The Literary Board is a group of students that meets regularly with faculty advisors to review writings by students throughout the school. Any writer in the school may submit a piece of writing that he/she considers his/her best for review. The Literary Board then reads and critiques the writings. The writings that are accepted are exhibited on the Writers' Wall and the author is presented with a special pencil at an upcoming Assembly. Members of the Art Board mount the writings and design artwork to go along with the writing. An outstanding piece of writing may be selected as the "Piece of the Week." These writings are read aloud at Assembly each week. All of the writing that is accepted by the Literary Board is published at the end of the year in Off the Wall, John Lyman School's literary journal.
The Art Board consists of students whose main job is to illustrate writing for the Writers' Wall. The writing comes to us after the Literary Board has completed its work and our parent helpers have printed the writing and mounted it for illustration. The Art Board also puts up displays of student work that they have solicited through assembly shares and announcements.
Hello Chorus and Songwriting Committee
As you walk into our building, you may be greeted by a group of smiling students sharing a song that welcomes you to our school. This is our Hello Chorus! The Hello Chorus is made up of first, second, third, and fourth-graders. With the support and guidance of a faculty advisor, students first compose the greeting song itself. This wonderful process brings about a new and unique song each year. Once the song is composed, the chorus is ready to practice and present the song to you. The purpose of the chorus is to welcome our visitors in a special way. It also reflects John Lyman's strong commitment to the arts.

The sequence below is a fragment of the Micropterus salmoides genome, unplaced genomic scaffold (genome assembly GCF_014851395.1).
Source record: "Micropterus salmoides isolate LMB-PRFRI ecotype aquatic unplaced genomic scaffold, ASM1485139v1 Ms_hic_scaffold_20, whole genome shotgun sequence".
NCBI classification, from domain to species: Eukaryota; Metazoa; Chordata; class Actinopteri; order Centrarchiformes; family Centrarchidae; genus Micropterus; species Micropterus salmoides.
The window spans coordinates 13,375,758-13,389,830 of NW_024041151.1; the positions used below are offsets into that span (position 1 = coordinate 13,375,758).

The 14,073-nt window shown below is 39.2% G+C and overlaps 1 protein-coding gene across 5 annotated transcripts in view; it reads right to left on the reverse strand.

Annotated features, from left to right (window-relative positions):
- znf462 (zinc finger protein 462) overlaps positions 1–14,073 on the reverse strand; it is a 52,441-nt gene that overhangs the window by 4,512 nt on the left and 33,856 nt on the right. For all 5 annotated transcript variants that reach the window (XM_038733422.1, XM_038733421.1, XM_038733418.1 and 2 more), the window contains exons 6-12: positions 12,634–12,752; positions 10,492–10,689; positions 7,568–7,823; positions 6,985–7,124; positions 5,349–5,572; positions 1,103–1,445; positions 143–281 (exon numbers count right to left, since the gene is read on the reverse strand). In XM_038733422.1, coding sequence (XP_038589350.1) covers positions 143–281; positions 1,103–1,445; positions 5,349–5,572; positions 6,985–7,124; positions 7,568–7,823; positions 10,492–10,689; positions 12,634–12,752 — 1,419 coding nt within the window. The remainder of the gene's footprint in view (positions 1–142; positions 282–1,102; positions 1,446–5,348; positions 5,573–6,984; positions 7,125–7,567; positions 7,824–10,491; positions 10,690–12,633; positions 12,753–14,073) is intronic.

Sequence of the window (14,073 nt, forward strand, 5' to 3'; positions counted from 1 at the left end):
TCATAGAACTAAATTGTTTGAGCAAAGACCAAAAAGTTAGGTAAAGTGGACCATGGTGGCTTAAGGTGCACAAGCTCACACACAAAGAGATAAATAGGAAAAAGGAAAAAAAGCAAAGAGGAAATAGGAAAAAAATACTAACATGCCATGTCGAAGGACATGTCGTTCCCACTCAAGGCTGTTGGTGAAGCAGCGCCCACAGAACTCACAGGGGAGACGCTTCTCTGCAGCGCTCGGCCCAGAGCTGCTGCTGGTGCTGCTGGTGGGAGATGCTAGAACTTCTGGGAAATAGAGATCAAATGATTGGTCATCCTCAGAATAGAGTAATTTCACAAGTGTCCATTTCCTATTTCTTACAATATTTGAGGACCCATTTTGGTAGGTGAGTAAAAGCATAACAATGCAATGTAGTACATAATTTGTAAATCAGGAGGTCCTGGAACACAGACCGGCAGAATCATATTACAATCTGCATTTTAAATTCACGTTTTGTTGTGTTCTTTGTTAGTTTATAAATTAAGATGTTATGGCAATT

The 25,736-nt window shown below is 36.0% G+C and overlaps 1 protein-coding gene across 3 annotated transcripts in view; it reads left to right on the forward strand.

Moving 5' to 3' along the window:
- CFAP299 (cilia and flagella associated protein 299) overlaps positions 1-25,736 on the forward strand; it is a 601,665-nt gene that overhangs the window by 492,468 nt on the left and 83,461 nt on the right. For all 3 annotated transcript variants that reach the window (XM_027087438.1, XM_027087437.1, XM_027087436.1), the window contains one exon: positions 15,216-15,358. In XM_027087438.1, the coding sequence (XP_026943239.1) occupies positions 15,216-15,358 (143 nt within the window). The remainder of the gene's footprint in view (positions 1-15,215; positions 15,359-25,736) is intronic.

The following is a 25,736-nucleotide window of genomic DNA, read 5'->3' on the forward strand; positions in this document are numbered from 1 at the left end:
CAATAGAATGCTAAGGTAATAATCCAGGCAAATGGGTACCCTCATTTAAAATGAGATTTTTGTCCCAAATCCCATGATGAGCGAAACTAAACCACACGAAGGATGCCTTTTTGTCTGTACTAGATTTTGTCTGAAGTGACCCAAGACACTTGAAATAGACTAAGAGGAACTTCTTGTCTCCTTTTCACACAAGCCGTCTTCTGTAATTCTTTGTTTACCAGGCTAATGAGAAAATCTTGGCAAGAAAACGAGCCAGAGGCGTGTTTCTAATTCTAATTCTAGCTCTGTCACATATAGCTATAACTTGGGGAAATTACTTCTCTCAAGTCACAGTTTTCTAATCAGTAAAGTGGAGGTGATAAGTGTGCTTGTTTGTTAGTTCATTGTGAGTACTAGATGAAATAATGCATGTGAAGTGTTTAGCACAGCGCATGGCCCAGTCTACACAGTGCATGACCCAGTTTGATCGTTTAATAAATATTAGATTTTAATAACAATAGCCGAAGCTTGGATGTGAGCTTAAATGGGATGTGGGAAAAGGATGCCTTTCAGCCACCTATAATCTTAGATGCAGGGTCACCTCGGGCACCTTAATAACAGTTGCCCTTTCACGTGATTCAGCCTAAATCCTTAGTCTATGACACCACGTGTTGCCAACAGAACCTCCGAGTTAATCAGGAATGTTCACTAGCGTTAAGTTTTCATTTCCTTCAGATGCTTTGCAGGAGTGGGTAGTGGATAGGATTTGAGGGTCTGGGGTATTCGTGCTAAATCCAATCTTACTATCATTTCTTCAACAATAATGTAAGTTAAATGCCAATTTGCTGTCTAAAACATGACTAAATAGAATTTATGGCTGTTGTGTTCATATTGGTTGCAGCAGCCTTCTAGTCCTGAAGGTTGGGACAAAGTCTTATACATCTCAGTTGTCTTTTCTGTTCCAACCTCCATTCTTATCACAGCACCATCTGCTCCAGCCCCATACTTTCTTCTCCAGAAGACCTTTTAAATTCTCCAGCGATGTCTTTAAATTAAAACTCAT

Senators are school leaders who help to make John Lyman School be the best it can be. They bring ideas and information from their classes to senate meetings and then bring information from the senate meetings back to their classes. Senators do the morning announcements, give tours to people who visit the school, and plan community service projects for the school to complete. They also plan spirit days such as Sports Day and Pajama Day.
Senators are students who follow our school rules and demonstrate Region 13's Core Ethical Values of Respect, Responsibility, Honesty, Kindness, and Courage. They have to be good role models because other students look up to them. There is a senator from every 3rd and 4th-grade class who are elected by their class during the month of October. In December, 2nd-grade classes hold their senate elections. One second-grade student from each class is elected by his or her peers.